NEW YORK (Reuters) – Crude oil futures slipped on Monday as investors cashed in some profits from last week’s rally but concerns about Saudi-Iran tensions kept losses in check. U.S. West Texas Intermediate (WTI) crude futures lost 47 cents to $65.41.
Brent crude futures were down 35 cents at $70.10 a barrel by 1:05 p.m. EDT.
Last week, WTI rose 5.7 percent and Brent gained 6.4 percent, the strongest weekly gains since July.
“I don’t see anything extraordinarily bearish in the market today. I think some folks here are just … happy to take profits,” said Bob Yawger, director of energy futures at Mizuho in New York.
Although crude and product futures slipped on Monday, most share prices for energy companies, especially refiners, were up, Yawger said. The S&P Energy Index .SPNY was up 0.7 percent.
Global stocks came off six-week lows on reports that the United States and China were set to begin trade talks, easing fears about a trade war. Analysts had been concerned that a trade war could hurt oil demand.
U.S. President Donald Trump last week signed a memorandum that could impose tariffs on up to $60 billion of imports from China.
“The (oil) market is pulling back after pushing strongly high last week. I think the $70 level in Brent, $67 for WTI … start to trigger worries of increased U.S. production levels,” said Gene McGillian, manager of market research at Tradition Energy in Stamford, Connecticut.
The number of active U.S. oil rigs rose to a three-year high of 804 last week, implying further rises in future production.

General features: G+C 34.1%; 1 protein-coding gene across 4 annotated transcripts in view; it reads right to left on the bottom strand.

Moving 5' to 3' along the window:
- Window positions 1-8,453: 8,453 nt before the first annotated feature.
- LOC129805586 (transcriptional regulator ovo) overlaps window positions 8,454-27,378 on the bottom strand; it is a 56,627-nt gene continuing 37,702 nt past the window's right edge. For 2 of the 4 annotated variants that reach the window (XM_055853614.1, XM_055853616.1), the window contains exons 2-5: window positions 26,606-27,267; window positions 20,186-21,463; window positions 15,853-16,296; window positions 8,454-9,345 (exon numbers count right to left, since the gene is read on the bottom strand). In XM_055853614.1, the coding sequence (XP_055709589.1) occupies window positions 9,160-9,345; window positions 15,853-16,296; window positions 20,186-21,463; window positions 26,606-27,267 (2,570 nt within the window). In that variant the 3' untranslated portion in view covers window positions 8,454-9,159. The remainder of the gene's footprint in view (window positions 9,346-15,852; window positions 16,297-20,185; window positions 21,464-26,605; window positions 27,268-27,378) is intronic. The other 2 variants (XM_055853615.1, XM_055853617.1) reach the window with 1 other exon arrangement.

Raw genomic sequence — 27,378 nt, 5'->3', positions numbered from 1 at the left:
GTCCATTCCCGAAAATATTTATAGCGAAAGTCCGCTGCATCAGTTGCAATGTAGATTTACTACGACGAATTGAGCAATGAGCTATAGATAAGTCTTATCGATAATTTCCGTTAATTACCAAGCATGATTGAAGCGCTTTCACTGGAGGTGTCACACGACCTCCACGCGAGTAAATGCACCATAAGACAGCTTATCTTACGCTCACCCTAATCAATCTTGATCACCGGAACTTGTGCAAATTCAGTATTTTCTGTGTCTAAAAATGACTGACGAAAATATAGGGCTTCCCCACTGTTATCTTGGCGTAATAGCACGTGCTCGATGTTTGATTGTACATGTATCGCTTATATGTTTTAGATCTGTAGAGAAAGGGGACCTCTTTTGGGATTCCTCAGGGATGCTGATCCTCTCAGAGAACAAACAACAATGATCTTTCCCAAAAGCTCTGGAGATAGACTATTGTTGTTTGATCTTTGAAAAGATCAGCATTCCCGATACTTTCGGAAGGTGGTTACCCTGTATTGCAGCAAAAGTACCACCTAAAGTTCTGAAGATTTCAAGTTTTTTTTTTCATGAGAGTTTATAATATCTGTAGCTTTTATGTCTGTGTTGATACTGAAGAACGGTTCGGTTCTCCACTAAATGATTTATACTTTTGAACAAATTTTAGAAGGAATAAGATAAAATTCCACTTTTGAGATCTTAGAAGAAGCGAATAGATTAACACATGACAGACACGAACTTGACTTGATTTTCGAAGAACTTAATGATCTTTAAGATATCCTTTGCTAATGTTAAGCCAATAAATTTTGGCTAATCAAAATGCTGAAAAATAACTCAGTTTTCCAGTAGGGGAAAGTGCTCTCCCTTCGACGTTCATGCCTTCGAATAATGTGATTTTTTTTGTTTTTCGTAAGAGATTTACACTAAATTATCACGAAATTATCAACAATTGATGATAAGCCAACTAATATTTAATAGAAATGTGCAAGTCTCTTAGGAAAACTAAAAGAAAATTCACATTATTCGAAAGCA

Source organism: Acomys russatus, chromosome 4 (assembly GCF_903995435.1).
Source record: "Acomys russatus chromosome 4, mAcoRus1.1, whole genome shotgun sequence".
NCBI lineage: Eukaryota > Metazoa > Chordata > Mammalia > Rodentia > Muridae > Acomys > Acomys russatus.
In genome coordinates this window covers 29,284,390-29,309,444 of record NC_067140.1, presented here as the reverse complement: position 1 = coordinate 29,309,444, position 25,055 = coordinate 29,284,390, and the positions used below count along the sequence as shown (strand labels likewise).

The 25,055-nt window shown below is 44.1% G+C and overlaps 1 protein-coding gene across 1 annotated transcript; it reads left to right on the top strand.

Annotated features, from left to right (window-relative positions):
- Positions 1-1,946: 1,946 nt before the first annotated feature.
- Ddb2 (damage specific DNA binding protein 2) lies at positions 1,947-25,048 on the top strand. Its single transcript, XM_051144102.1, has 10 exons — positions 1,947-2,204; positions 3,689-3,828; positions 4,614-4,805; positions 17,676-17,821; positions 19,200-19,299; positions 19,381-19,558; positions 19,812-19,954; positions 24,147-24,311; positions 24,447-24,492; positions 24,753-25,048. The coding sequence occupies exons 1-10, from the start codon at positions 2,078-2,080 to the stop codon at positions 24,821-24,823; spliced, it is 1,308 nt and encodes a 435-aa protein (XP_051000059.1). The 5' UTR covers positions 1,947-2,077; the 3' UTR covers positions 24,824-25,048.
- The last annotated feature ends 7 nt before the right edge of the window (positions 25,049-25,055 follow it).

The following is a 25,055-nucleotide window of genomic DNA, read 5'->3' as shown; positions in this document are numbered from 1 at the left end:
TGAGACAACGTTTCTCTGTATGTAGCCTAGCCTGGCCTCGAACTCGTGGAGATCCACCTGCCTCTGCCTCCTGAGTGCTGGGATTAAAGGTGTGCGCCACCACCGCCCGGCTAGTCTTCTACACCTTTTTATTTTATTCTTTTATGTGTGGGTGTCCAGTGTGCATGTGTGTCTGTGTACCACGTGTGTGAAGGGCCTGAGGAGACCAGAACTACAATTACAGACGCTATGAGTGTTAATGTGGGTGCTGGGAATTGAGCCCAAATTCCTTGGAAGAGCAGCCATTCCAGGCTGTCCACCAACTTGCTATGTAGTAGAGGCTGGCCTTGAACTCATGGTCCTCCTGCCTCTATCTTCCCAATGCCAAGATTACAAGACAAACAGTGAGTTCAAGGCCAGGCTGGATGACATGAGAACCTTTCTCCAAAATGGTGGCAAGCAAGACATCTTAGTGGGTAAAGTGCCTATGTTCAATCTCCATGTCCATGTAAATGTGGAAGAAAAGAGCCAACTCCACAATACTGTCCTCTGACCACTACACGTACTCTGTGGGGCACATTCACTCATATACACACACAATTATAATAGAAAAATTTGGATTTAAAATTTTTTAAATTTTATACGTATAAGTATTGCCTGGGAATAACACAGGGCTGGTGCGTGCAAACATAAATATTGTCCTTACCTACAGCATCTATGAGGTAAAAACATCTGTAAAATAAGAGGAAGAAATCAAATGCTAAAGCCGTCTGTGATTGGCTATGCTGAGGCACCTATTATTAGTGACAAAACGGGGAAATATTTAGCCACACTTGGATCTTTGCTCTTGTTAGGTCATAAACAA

“With U.S. crude production likely to be close to 10.5 million barrels per day by now and NGL (natural gas liquids) output also increasing strongly, there is a clear chance that year-on-year supply growth in the U.S. could at least temporarily hit 2 million bpd over the summer months,” JBC analysts wrote.
The market found some support from rising Middle East tensions.
Saudi air defenses shot down ballistic missiles fired by Yemen’s Iran-aligned Houthi militia on Sunday, some of which targeted Saudi capital Riyadh.
In Asia, Shanghai crude oil futures made a strong debut in terms of volume as investors and commodity merchants bought into the world’s newest financial oil trading instrument.
Hedge funds and other money managers raised their net long U.S. crude futures and options positions in the week to March 20 after two weeks of cutting bullish bets, the U.S. Commodity Futures Trading Commission (CFTC) said on Friday.
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